Gamma knife surgery of vestibular schwannomas: volumetric dosimetry correlations to hearing loss suggest stria vascularis devascularization as the mechanism of early hearing loss.

Department of Otolaryngology and Communication Sciences, Medical College of Wisconsin, Milwaukee, Wisconsin, USA.
Otology & neurotology: official publication of the American Otological Society, American Neurotology Society [and] European Academy of Otology and Neurotology (Impact Factor: 1.44). 10/2010; 31(9):1480-7. DOI: 10.1097/MAO.0b013e3181f7d7d4
Source: PubMed

ABSTRACT Determine which variables are correlated with early hearing changes after gamma knife surgery of vestibular schwannomas (VSs).
Prospective clinical study of hearing outcomes, radiation dosimetry, conformity, and tumor size of all sporadic unilateral VS patients treated between June 2000 and July 2009.
Tertiary referral center.
: Fifty-nine VS patients with at least 6 months of follow-up data were studied.
Audiometry and imaging were performed to determine auditory thresholds, speech discrimination, and tumor size. Radiation doses to 5 volumes were measured.
Pretreatment and posttreatment comparisons were performed with regard to change in tumor size; radiation dose to specific volumes including the internal auditory canal, cochlea, basal turn of the cochlea, and modiolus; and conformity of the treatment.
The mean follow-up was 63.76 months (standard deviation, ±29.02 mo; range, 9-109 mo). The median follow-up was 65.5 months. A statistically significant association between maximum radiation dose to the cochlea volume and 3-frequency pure-tone average in patients starting with 50 dB or lesser PTA3 was demonstrated using linear regression analysis.
Longitudinal changes in hearing occur over time, with the largest changes seen in the first 12 months after treatment. With our study outcomes as basis, limiting the dose of radiation to the cochlea to no more than 4 Gy would likely reduce vascular injury to the stria vascularis and improve hearing outcomes. Shielding the cochlea during the treatment planning process would be one mechanism to accomplish this goal.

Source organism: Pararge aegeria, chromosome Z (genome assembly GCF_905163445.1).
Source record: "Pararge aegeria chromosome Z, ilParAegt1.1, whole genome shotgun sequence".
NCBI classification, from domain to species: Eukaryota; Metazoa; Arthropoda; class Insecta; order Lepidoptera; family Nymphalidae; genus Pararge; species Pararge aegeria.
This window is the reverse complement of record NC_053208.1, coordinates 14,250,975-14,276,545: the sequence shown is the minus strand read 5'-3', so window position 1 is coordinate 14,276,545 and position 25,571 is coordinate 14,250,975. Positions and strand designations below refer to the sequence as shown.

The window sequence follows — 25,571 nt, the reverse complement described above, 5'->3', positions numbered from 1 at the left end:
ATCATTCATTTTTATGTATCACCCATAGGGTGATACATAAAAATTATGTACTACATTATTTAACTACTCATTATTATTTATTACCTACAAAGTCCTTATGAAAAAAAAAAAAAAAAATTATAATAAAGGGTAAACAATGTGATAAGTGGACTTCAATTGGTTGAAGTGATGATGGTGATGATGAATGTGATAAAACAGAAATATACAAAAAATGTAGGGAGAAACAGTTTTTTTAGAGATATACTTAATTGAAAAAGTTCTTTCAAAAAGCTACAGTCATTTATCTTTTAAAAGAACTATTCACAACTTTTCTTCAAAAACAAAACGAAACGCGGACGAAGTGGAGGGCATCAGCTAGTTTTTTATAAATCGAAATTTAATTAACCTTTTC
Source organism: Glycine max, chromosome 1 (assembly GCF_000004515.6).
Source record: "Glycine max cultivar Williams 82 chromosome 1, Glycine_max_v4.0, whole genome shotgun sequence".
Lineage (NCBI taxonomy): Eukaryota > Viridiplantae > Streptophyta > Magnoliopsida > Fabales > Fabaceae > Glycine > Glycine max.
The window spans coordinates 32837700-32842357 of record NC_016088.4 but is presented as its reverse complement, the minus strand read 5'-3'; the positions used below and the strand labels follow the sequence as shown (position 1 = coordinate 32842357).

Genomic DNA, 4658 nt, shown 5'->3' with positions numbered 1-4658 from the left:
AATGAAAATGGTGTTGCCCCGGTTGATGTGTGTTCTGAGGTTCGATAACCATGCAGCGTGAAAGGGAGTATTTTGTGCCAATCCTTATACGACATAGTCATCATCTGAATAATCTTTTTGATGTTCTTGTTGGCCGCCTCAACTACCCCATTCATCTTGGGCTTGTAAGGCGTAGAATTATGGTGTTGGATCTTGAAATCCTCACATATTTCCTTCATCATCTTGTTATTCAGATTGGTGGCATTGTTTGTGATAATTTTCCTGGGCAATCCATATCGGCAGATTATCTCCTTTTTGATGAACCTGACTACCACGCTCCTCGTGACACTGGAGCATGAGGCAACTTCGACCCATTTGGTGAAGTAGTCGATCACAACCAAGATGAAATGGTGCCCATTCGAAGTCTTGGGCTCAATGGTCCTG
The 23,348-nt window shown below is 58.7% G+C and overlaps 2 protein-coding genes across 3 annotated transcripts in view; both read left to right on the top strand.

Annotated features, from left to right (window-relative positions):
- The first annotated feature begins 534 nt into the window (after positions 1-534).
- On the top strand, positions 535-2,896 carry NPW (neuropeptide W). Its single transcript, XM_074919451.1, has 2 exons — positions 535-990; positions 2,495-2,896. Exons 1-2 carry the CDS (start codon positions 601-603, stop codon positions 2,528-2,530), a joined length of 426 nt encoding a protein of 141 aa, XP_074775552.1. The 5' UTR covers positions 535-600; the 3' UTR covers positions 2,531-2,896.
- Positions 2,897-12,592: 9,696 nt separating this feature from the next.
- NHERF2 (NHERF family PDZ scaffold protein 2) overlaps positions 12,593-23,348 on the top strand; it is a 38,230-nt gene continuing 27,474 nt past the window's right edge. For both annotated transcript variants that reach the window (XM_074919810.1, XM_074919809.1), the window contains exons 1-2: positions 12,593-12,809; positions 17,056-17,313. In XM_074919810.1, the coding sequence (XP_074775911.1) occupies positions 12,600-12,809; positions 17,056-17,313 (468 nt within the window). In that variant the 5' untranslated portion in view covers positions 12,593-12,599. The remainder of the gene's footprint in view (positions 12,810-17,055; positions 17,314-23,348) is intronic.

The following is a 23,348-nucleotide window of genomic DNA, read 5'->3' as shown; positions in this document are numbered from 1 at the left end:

• [Show abstract] [Hide abstract]
    ABSTRACT: Objectives/HypothesisThe purpose of this study is to assess the effect of fractionated radiotherapy on sensorineural hearing loss using an animal model.Study DesignIn vivo animal study.Methods Ears of 25 guinea pigs were divided into three groups: control, irradiated with a total of 48 gray (Gy), and 71 Gy. Unilateral exposure of 48 Gy and 71 Gy fractionated irradiation was given for a 4-week period. Auditory brainstem response and distortion products otoacoustic emissions (DPOAE) were tested prior to irradiation and 1, 6, 10, and 16 weeks after completion of radiotherapy to assess the hearing threshold shift postradiotherapy over time.ResultsNo significant differences in hearing thresholds between the low dose radiation (48 Gy) and the control group (no radiation) underlined that 48 Gy caused no hearing deficits (P = 0.37). The higher dose (71 Gy) showed progressive deterioration of the hearing function over time. Three-way ANOVA interactions revealed significant group-time effects (F= 9.261; P < 0.0001). DPOAE analysis demonstrated hearing loss at 71 Gy without progression or recovery at all time points, predominantly in the higher frequencies tested.Conclusion The present study suggests that in the presence of sensorineural hearing loss due to high- dose fractionated radiotherapy, there is an initial sensorial component; however, the neural component is responsible for its progressivity.Level of EvidenceN/A. Laryngoscope, 2014